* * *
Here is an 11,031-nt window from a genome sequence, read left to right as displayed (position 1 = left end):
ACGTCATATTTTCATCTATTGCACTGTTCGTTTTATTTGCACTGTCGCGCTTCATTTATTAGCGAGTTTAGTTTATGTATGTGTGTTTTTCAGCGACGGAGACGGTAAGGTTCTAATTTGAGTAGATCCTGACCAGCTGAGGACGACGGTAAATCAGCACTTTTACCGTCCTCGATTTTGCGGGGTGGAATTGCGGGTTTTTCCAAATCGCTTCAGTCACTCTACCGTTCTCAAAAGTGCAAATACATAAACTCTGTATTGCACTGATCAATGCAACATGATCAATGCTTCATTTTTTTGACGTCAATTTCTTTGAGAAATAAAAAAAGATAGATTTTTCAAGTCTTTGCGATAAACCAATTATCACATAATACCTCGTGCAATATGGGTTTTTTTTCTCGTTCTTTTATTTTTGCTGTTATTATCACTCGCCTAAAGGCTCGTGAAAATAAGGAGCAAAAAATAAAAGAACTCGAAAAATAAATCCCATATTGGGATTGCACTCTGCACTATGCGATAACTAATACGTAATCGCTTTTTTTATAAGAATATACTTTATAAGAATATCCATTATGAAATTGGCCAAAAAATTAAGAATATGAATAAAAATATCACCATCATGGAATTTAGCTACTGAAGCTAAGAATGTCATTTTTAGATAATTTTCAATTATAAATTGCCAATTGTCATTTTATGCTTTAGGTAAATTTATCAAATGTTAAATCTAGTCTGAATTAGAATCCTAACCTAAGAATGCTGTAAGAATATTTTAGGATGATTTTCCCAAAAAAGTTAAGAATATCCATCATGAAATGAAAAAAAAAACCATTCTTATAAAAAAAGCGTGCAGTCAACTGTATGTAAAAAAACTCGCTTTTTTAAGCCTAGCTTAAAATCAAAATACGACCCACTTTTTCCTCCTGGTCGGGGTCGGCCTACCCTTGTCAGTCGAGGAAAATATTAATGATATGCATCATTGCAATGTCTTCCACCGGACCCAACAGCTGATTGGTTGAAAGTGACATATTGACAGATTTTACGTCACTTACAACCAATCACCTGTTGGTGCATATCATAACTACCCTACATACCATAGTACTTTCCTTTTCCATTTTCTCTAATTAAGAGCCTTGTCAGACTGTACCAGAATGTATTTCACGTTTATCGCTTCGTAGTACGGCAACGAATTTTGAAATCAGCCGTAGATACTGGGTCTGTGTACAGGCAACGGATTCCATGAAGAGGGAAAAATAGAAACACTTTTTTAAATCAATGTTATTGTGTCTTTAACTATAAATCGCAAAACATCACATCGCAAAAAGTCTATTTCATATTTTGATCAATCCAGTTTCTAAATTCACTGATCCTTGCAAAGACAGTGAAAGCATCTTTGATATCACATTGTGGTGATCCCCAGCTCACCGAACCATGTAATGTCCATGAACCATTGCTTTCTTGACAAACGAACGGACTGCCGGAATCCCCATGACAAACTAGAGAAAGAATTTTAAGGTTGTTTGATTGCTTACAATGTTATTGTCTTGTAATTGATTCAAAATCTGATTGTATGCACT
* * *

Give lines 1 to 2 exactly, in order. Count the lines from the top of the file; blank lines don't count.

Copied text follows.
Here is an 11,031-nt window from a genome sequence, read left to right as displayed (position 1 = left end):
ACGTCATATTTTCATCTATTGCACTGTTCGTTTTATTTGCACTGTCGCGCTTCATTTATTAGCGAGTTTAGTTTATGTATGTGTGTTTTTCAGCGACGGAGACGGTAAGGTTCTAATTTGAGTAGATCCTGACCAGCTGAGGACGACGGTAAATCAGCACTTTTACCGTCCTCGATTTTGCGGGGTGGAATTGCGGGTTTTTCCAAATCGCTTCAGTCACTCTACCGTTCTCAAAAGTGCAAATACATAAACTCTGTATTGCACTGATCAATGCAACATGATCAATGCTTCATTTTTTTGACGTCAATTTCTTTGAGAAATAAAAAAAGATAGATTTTTCAAGTCTTTGCGATAAACCAATTATCACATAATACCTCGTGCAATATGGGTTTTTTTTCTCGTTCTTTTATTTTTGCTGTTATTATCACTCGCCTAAAGGCTCGTGAAAATAAGGAGCAAAAAATAAAAGAACTCGAAAAATAAATCCCATATTGGGATTGCACTCTGCACTATGCGATAACTAATACGTAATCGCTTTTTTTATAAGAATATACTTTATAAGAATATCCATTATGAAATTGGCCAAAAAATTAAGAATATGAATAAAAATATCACCATCATGGAATTTAGCTACTGAAGCTAAGAATGTCATTTTTAGATAATTTTCAATTATAAATTGCCAATTGTCATTTTATGCTTTAGGTAAATTTATCAAATGTTAAATCTAGTCTGAATTAGAATCCTAACCTAAGAATGCTGTAAGAATATTTTAGGATGATTTTCCCAAAAAAGTTAAGAATATCCATCATGAAATGAAAAAAAAAACCATTCTTATAAAAAAAGCGTGCAGTCAACTGTATGTAAAAAAACTCGCTTTTTTAAGCCTAGCTTAAAATCAAAATACGACCCACTTTTTCCTCCTGGTCGGGGTCGGCCTACCCTTGTCAGTCGAGGAAAATATTAATGATATGCATCATTGCAATGTCTTCCACCGGACCCAACAGCTGATTGGTTGAAAGTGACATATTGACAGATTTTACGTCACTTACAACCAATCACCTGTTGGTGCATATCATAACTACCCTACATACCATAGTACTTTCCTTTTCCATTTTCTCTAATTAAGAGCCTTGTCAGACTGTACCAGAATGTATTTCACGTTTATCGCTTCGTAGTACGGCAACGAATTTTGAAATCAGCCGTAGATACTGGGTCTGTGTACAGGCAACGGATTCCATGAAGAGGGAAAAATAGAAACACTTTTTTAAATCAATGTTATTGTGTCTTTAACTATAAATCGCAAAACATCACATCGCAAAAAGTCTATTTCATATTTTGATCAATCCAGTTTCTAAATTCACTGATCCTTGCAAAGACAGTGAAAGCATCTTTGATATCACATTGTGGTGATCCCCAGCTCACCGAACCATGTAATGTCCATGAACCATTGCTTTCTTGACAAACGAACGGACTGCCGGAATCCCCATGACAAACTAGAGAAAGAATTTTAAGGTTGTTTGATTGCTTACAATGTTATTGTCTTGTAATTGATTCAAAATCTGATTGTATGCACT